Here are some general “good things to know about Medicare”:

-Any literature coming from CMS (Centers for Medicare and Medicaid Services) should be kept. Your Medicare card will come from CMS.

-Your Medicare card should come in the mail to you from CMS about 3 months prior to your 65th birthday. If you haven’t received your card within 2 months of your 65th birthday, call Social Security at 1-800-772-1213 to order your card.

-If your birthday is on the first day of the month, your Medicare Part B coverage will start the first day of the prior month. If your birthday is not on the first day of the month, your Part B coverage starts on the first day of your birthday month.

-A Medicare supplement policy and a Medigap policy are the same thing.

-You have a six month Medicare supplement insurance (Medigap) policy open enrollment period which starts the first month you are both 65 and enrolled in Part B.

This period gives you a guaranteed right to buy any Medigap policy sold in your state regardless of your health condition. Once this period starts, it cannot be delayed or replaced.

  • Medicare pays for the cost of health care that is medically necessary and reasonable.
  • Medicare generally does not cover health care while traveling outside of the U.S. (There are some exceptions)
  • Medicare does not pay for long-term care.
  • The number one question to answer regarding Medicare is: “Where do I want to go for health care when I am seriously ill?”

If I want to go to the doctors that the insurance company assigns to me in my provider directory, then I should be in a Medicare Advantage Plan.

If I want to go to the best doctor that I can find anywhere in the country, then I should be in Original Medicare with a Medicare supplement plan.


Can regular eye exams really help keep me healthier overall?

The simple answer is yes.

Today, eye doctors can do more than just help you with vision problems.

Did you know that the only part of the body through which a doctor can see both blood vessels and brain tissue is your eyes?

As a result, an annual eye exam can detect serious health problems like diabetes. If they’re caught early, it’s easier to treat them and help prevent their complications.

In other words, with today’s medical advancements and technology, eyes are more than windows to the soul. They’re also pretty good windows into your overall health.

One person who definitely understands the benefits of an eye exam is our friend Gary.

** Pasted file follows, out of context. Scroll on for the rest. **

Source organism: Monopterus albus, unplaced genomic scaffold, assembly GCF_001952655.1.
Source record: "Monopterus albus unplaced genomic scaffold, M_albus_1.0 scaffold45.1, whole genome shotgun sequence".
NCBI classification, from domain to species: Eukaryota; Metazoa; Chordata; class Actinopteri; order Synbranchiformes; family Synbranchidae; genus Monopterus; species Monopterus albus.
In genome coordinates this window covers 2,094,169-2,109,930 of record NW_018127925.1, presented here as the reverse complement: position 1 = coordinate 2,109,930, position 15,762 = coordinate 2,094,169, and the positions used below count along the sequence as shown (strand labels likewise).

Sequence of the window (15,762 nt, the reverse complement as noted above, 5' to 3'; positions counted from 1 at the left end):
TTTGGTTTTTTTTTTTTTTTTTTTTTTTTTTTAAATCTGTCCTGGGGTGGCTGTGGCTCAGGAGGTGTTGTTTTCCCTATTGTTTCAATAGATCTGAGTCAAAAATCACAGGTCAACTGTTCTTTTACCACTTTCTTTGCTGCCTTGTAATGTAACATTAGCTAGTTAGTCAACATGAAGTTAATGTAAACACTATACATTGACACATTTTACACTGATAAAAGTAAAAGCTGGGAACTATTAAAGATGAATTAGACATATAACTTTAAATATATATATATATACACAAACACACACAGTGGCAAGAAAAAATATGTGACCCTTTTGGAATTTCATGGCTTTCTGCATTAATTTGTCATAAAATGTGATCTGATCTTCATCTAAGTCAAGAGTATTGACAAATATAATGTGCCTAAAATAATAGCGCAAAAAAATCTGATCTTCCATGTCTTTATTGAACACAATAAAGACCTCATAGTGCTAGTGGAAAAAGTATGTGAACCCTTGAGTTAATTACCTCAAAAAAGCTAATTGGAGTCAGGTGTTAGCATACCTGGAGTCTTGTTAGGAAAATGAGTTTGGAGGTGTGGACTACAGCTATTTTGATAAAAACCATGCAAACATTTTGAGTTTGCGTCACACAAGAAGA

His company offers vision insurance to its employees.

Gary was able to purchase it for less than he’d pay for a cup of coffee a day. So when he noticed his eyesight wasn’t what it used to be, he didn’t hesitate to go to his eye doctor.

When he did, he learned that his less than perfect eyesight was easily correctable with reading glasses. But Gary also got some surprising news. The doctor found signs that Gary had high blood pressure.

Gary was shocked that his eye doctor could tell he had high blood pressure just by looking into his eyes. It sort of made Gary think his doctor had superpowers or something.

But the doctor explained that no, it wasn’t superpowers.

By looking at the blood vessels in Gary’s eyes, he could tell something about Gary’s health wasn’t right. The doctor went on to explain that he could also detect a range of other health issues through the eyes including diabetes, high cholesterol, autoimmune diseases, infections, multiple sclerosis, rheumatoid arthritis, and some types of cancer.

The eye doctor also told Gary that about a third of people who have diabetes don’t even know it. Frequently, it’s an eye exam that first alerts people that they’re diabetic.

Of course, there is a range of degenerative eye problems that can also be diagnosed through an eye exam like macular degeneration and diabetic retinopathy. Gary’s eye doctor said that 80% of the blindness in the world could be prevented if everyone had an annual vision checkup.

Gary thanked his eye doctor for all the information and for reinforcing Gary’s decision to purchase vision insurance.

Gary’s next stop was to see his family physician who confirmed the diagnosis of high blood pressure. But because Gary was diagnosed so early, he was able to correct his problems with changes in his diet and regular exercise.

Gary’s family doctor congratulated Gary for taking good care of his eyes and the rest of his body by seeing an eye doctor.

So to sum it up, now Gary and you know that vision insurance is a good value and that regular eye examinations do more than protect your vision. They can be a first liner defense against a range of other health issues that could prevent you from living a healthy life.

So now you know. Until next time, stay smart and stay healthy!

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